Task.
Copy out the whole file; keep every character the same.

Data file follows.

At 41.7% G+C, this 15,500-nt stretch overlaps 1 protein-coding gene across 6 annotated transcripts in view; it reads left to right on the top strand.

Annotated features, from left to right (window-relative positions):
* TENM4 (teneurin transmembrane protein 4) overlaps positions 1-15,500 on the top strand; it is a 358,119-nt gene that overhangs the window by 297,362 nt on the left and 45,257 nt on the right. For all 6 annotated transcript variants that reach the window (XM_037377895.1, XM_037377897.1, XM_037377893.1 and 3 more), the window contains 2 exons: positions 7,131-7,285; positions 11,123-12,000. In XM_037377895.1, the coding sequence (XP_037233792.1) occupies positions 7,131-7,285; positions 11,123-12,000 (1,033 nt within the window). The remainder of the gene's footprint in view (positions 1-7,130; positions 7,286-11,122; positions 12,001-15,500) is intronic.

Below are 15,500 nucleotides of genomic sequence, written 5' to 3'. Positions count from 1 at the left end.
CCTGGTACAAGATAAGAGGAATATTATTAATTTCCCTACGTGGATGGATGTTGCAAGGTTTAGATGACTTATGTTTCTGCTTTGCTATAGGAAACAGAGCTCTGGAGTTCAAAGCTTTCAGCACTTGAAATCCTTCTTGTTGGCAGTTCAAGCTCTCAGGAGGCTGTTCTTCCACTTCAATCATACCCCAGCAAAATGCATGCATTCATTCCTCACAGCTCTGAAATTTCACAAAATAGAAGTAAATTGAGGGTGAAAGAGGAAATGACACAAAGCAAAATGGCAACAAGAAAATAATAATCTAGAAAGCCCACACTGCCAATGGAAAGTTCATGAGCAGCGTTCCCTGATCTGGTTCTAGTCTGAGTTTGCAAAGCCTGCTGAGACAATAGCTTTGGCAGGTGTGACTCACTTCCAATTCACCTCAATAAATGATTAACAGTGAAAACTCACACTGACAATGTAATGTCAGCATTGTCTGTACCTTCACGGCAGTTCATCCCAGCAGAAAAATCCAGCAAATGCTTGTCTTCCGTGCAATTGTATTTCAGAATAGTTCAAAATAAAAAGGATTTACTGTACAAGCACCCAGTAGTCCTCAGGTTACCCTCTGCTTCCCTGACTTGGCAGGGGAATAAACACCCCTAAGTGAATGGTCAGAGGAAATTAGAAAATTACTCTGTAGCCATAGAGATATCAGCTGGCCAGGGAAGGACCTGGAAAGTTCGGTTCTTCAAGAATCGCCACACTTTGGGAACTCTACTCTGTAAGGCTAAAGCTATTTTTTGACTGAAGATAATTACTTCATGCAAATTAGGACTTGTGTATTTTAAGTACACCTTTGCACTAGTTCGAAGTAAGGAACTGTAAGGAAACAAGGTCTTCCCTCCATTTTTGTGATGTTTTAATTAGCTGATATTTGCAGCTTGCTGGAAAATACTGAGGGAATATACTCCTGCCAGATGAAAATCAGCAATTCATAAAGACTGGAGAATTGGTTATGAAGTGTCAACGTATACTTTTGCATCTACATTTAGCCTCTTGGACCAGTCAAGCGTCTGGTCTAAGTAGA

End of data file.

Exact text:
At 41.7% G+C, this 15,500-nt stretch overlaps 1 protein-coding gene across 6 annotated transcripts in view; it reads left to right on the top strand.

Annotated features, from left to right (window-relative positions):
* TENM4 (teneurin transmembrane protein 4) overlaps positions 1-15,500 on the top strand; it is a 358,119-nt gene that overhangs the window by 297,362 nt on the left and 45,257 nt on the right. For all 6 annotated transcript variants that reach the window (XM_037377895.1, XM_037377897.1, XM_037377893.1 and 3 more), the window contains 2 exons: positions 7,131-7,285; positions 11,123-12,000. In XM_037377895.1, the coding sequence (XP_037233792.1) occupies positions 7,131-7,285; positions 11,123-12,000 (1,033 nt within the window). The remainder of the gene's footprint in view (positions 1-7,130; positions 7,286-11,122; positions 12,001-15,500) is intronic.

Below are 15,500 nucleotides of genomic sequence, written 5' to 3'. Positions count from 1 at the left end.
CCTGGTACAAGATAAGAGGAATATTATTAATTTCCCTACGTGGATGGATGTTGCAAGGTTTAGATGACTTATGTTTCTGCTTTGCTATAGGAAACAGAGCTCTGGAGTTCAAAGCTTTCAGCACTTGAAATCCTTCTTGTTGGCAGTTCAAGCTCTCAGGAGGCTGTTCTTCCACTTCAATCATACCCCAGCAAAATGCATGCATTCATTCCTCACAGCTCTGAAATTTCACAAAATAGAAGTAAATTGAGGGTGAAAGAGGAAATGACACAAAGCAAAATGGCAACAAGAAAATAATAATCTAGAAAGCCCACACTGCCAATGGAAAGTTCATGAGCAGCGTTCCCTGATCTGGTTCTAGTCTGAGTTTGCAAAGCCTGCTGAGACAATAGCTTTGGCAGGTGTGACTCACTTCCAATTCACCTCAATAAATGATTAACAGTGAAAACTCACACTGACAATGTAATGTCAGCATTGTCTGTACCTTCACGGCAGTTCATCCCAGCAGAAAAATCCAGCAAATGCTTGTCTTCCGTGCAATTGTATTTCAGAATAGTTCAAAATAAAAAGGATTTACTGTACAAGCACCCAGTAGTCCTCAGGTTACCCTCTGCTTCCCTGACTTGGCAGGGGAATAAACACCCCTAAGTGAATGGTCAGAGGAAATTAGAAAATTACTCTGTAGCCATAGAGATATCAGCTGGCCAGGGAAGGACCTGGAAAGTTCGGTTCTTCAAGAATCGCCACACTTTGGGAACTCTACTCTGTAAGGCTAAAGCTATTTTTTGACTGAAGATAATTACTTCATGCAAATTAGGACTTGTGTATTTTAAGTACACCTTTGCACTAGTTCGAAGTAAGGAACTGTAAGGAAACAAGGTCTTCCCTCCATTTTTGTGATGTTTTAATTAGCTGATATTTGCAGCTTGCTGGAAAATACTGAGGGAATATACTCCTGCCAGATGAAAATCAGCAATTCATAAAGACTGGAGAATTGGTTATGAAGTGTCAACGTATACTTTTGCATCTACATTTAGCCTCTTGGACCAGTCAAGCGTCTGGTCTAAGTAGA